A treatment fluid comprising water is introduced into the well bore and injected into the coal seam at a static pressure of about 900 psig. to create at least one fracture in the coal. Following the injection of about 10,000 gallons of the treatment fluid, 40,000 pounds of a propping agent comprising 10-20 mesh sand is introduced into the fracture at a rate of about 1 pound per gallon of treatment fluid. The propping agent rapidly settles from the treatment fluid due to the lack of a viscosifying agent in the fluid. An additional quantity of about 10,000 gallons of treatment fluid substantially free of propping agent then is introduced into the fracture in the coal seam to create an open channel above the settled proppant. Thereafter, the fracture is permitted to close and the treatment fluid is flowed back to the surface for recovery. The well bore subsequently is placed on production and has continuously produced methane-containing gas for a period of over twelve months.
In contrast to the preceeding description, a well bore drilled previously into the same formation, produced gas for less than 6 months before the spalled coal particles bridged across the fracture and substantially prevented further gas flow. In this instance, the well bore was perforated and fractured by traditional methods in which a treatment fluid is introduced into the coal seam to create a fracture and a propping agent then is injected into the fracture in an additional quantity of the treatment fluid. The fracture is permitted to close substantially immediately upon the injected propping agent and the treatment fluid is flowed back to the surface.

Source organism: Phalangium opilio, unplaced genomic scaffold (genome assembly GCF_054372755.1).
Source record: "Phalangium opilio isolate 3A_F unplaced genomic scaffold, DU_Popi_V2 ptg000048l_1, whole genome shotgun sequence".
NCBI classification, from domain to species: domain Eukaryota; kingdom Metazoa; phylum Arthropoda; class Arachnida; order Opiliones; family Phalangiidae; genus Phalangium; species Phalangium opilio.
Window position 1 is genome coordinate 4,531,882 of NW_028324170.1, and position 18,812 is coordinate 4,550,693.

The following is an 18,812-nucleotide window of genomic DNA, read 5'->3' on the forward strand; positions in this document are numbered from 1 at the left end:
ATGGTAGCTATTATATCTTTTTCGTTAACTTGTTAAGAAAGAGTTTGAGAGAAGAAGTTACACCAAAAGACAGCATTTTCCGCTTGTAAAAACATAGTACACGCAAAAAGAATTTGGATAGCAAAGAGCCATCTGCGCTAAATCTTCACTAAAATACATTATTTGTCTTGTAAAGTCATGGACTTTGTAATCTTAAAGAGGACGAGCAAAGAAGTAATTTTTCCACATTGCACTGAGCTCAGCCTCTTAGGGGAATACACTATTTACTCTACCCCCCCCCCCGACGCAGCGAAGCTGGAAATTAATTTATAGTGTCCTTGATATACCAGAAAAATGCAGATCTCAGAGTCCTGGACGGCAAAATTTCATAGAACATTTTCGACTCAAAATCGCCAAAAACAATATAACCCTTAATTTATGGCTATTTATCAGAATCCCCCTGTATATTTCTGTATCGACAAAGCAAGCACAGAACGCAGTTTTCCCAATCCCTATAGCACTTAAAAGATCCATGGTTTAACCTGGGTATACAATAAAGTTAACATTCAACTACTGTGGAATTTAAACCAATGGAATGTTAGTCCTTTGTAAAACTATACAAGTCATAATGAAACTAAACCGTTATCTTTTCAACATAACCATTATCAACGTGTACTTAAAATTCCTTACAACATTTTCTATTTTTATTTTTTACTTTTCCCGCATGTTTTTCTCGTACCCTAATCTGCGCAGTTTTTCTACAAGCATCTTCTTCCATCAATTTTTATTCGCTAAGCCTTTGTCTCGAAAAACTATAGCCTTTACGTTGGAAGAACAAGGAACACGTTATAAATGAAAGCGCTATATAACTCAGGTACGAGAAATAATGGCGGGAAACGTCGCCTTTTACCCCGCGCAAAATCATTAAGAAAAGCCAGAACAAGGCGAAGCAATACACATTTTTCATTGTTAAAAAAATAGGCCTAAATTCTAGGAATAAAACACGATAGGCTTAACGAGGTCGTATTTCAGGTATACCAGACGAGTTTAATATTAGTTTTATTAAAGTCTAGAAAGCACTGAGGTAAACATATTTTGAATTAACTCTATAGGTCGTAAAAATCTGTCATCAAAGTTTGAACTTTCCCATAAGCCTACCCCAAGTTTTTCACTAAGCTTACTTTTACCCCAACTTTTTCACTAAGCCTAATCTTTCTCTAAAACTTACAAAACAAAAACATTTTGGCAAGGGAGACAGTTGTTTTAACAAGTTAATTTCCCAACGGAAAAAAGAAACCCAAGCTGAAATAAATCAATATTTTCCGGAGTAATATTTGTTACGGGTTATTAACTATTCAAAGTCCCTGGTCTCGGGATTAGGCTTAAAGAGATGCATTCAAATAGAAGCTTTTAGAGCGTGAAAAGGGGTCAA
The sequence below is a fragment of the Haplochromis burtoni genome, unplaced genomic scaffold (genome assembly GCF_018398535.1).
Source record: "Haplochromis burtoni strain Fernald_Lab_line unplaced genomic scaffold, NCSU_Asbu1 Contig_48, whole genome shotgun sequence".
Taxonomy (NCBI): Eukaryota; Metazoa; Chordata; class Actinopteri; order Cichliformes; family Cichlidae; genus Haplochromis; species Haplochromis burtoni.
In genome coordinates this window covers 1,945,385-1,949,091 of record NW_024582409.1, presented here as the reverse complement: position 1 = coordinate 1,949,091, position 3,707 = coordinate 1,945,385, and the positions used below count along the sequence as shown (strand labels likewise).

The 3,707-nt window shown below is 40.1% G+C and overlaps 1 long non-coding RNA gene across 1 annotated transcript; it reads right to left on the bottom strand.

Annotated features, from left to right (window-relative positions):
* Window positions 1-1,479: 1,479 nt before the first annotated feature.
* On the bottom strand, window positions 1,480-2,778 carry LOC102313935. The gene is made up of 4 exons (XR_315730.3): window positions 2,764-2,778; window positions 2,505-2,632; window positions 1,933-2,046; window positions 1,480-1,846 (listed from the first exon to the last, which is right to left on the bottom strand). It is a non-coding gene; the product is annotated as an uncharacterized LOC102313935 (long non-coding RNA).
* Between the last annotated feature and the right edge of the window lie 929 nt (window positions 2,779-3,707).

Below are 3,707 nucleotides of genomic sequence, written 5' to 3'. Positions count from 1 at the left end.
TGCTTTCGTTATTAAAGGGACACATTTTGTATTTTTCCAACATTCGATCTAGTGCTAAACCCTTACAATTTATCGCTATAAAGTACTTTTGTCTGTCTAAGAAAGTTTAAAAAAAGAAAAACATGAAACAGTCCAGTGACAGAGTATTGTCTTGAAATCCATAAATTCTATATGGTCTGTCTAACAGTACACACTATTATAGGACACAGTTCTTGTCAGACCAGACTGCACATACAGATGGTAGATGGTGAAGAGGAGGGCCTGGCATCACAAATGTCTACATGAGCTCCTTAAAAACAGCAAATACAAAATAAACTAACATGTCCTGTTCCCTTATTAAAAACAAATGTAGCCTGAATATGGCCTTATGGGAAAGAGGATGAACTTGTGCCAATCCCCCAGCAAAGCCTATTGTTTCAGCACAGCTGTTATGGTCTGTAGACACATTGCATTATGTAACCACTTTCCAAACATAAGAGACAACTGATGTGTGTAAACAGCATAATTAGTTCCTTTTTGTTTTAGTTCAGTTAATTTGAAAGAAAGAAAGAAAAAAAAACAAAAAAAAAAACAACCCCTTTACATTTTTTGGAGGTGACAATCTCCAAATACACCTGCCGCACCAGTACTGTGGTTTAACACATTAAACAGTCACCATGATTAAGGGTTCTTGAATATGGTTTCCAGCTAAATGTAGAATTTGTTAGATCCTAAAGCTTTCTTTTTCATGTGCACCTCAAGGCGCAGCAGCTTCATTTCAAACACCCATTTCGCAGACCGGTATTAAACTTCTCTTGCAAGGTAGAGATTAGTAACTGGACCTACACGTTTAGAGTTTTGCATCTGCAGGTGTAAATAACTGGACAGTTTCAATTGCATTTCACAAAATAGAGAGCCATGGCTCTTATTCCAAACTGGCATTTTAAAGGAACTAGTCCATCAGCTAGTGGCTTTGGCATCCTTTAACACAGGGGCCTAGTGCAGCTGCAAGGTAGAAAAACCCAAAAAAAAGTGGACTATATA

In an alternate embodiment of the present invention, the method may be employed to effect a remedial treatment on a well bore which has been blocked by fine particles which have separated from the face of the fracture in the coal seam. In this instance, a treatment fluid is introduced into the coal seam at a sufficient rate and pressure to reopen the existing fracture. Upon reopening of the fracture, the pressure is maintained for a sufficient period of time to permit at least a portion of the propping agent in the fracture to settle to the lower portion of the fracture. A quantity of substantially propping agent-free fluid then is introduced into the fracture to create the desired open channel in the upper portion of the fracture. The fracture then is permitted to close on the settled proppant.
This remedial treatment permits a fracture to be returned to production or increased in size without the use of additional propping agent by redistributing the propping agent that is present within the fracture.
While particular embodiments of the invention have been described, it is to be understood that such descriptions are presented for purposes of illustration only and that the invention is not limited thereto and that reasonable variations and modifications, which will be apparent to those skilled in the art, can be made without departing from the spirit or scope of the invention as set forth in the appended claims.
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|U.S. Classification||166/280.1, 299/16, 299/12|
|International Classification||E21B43/26, E21B43/267, E21F7/00|
|Cooperative Classification||E21F7/00, E21B43/267, E21B43/26|
|European Classification||E21B43/267, E21B43/26, E21F7/00|
|Nov 3, 1983||AS||Assignment|
Owner name: HALLIBURTON COMPANY DALLAS, TX A CORP. OF DE
Free format text: ASSIGNMENT OF ASSIGNORS INTEREST.;ASSIGNOR:LASSETER, PAUL A.;REEL/FRAME:004213/0185
Effective date: 19830616
|Jan 18, 1985||AS||Assignment|
Owner name: ALABAMA METHANE PRODUCTION COMPANY, INC., A CORP O
Free format text: ASSIGNMENT OF ASSIGNORS INTEREST.;ASSIGNOR:HOLLINGSWORTH, FRED C.;REEL/FRAME:004349/0917
Effective date: 19841213
|Mar 4, 1988||FPAY||Fee payment|
Year of fee payment: 4
|Feb 18, 1992||FPAY||Fee payment|
Year of fee payment: 8
|Apr 23, 1996||REMI||Maintenance fee reminder mailed|
|Sep 15, 1996||LAPS||Lapse for failure to pay maintenance fees|
|Nov 26, 1996||FP||Expired due to failure to pay maintenance fee|
Effective date: 19960918